(Guest post by Rebecca Kerr)
I named my first son after the prophet Jonah. Yes, I know the Bible story. No, he isn’t the most lovable character. However, I love that idiot prophet, because God used his narrative to call me home again after six years of running away from my first love.
I was 25, and it had been six years since I felt any connection with God. Six years of dryness, aimlessness, and fear that I would never change.
Those six years are still a mystery to me. I know a bit of what caused the disconnect, maybe. And I know a sliver of what kept me away for so long. But all I really understand about it is that for the first time in my over-saturated, uber-Baptist, good little Christian girl life, I did not know God. And that hurt like hell.
So, what does a good little Baptist girl do, when she’s on the run, yet hurting for God’s approval?
She gets a Bible degree.
And out of that glorious experience, I’m going to share with you eight very bad reasons to run away to Bible college, or any other religious pursuit that tempts your fancy.
8 Very Bad Reasons to Go To Bible College
#8 You have an agenda.
It’s a wonderful, missional, idealistic, biblical agenda.
- turn the church into an evangelistic powerhouse.
- stand before thousands and wow them with persuasive Gospel arguments.
- make everyone take notice of the persecuted church.
- and (insert favorite cause)!
Here’s the trouble. The Bible isn’t made to carry out an agenda. It’s made to reveal God. The more you try to build up your cause, however right, the more your theology will suffer.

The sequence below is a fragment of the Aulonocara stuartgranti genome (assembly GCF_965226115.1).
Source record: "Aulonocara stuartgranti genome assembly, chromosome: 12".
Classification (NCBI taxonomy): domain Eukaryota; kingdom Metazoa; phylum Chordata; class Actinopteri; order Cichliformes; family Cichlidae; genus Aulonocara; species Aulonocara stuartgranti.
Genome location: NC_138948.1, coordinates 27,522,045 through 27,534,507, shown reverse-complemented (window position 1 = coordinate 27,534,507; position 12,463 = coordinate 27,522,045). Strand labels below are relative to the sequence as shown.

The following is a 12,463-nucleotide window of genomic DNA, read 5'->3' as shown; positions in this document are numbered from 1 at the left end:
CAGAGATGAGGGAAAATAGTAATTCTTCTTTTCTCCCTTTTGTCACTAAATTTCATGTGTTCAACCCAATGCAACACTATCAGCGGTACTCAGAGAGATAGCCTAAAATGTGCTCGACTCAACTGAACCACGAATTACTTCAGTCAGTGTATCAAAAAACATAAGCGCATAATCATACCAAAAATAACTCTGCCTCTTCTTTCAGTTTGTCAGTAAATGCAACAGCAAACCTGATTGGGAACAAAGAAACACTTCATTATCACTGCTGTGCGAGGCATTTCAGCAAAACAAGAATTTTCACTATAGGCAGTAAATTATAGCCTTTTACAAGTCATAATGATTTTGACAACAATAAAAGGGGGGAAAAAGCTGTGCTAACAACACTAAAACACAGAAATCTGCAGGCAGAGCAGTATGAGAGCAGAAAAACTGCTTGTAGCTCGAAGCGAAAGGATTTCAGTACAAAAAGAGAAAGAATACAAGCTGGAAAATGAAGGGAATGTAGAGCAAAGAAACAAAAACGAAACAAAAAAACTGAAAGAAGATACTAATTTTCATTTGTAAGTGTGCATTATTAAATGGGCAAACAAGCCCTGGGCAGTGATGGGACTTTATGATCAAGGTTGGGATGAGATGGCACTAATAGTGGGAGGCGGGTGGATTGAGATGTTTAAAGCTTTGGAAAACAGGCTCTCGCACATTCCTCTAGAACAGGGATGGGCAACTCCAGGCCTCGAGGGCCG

You’re no longer seeing God as He reveals Himself in His Word. You’re only seeing your own purposes on the pages. Let’s not go into the sheer vanity, or the divisiveness this leads to…whole other article.
I could not understand why I felt so far from God, when I was just trying to do what He wanted.
The truth was, I had traded love and obedience to Jesus, for a crusade.
#7 You believe you are too good/spiritual/special to major in the subject you are naturally suited for.
One of the biggest reasons I stopped hearing from God was pride, plain and ugly.
Growing up as the know-it-all pastor’s kid fattened my head something fierce. When I got to college, I wasn’t content to be an English major. Not when there were preacher boys running around the Bible college, thinking they were better than me. (They didn’t… Well, most of them didn’t.)
If you’re studying the Bible to earn praise and attention from other people, that’s probably going to get you into trouble with God. Humbling can happen by force, people. It ain’t pleasant.
#6 You believe in JV Christians and Varsity Christians. Not really. But you do.
Super rad missionaries and pastors and nuns are not extreme Christians. They’re just Christians. You are also just a Christian, if you love Jesus and do what He says. I am just a Christian too.
I would have told you that, even back then, but I didn’t believe it. Deep down, I was determined to be a Varsity Christian. I was going to obey God all the way through seminary and die in my twenties somewhere in North Africa.
Nevermind that God did not tell me to do any such thing. Nevermind that I was already in gross disobedience to His direction, simply by running off and becoming a Bible major.
I was headed for the big leagues, whether He liked it or not.
#5 You want your people to be proud of you.
I was a lucky girl, to have such devoted, supportive parents. I also had a little church family to love and come home to. People who helped me grow up, who taught me about life, and encouraged me in everything.
I wanted to make them proud. But the people who loved me would have been just as proud if I had done what I was made to do. They didn’t need me to become a biblical scholar.
#4 You want to prove you are really called to something.
At one of those giant, mass response, altar calls at a youth conference, I ran down and professed that I was called to missions. I was fifteen.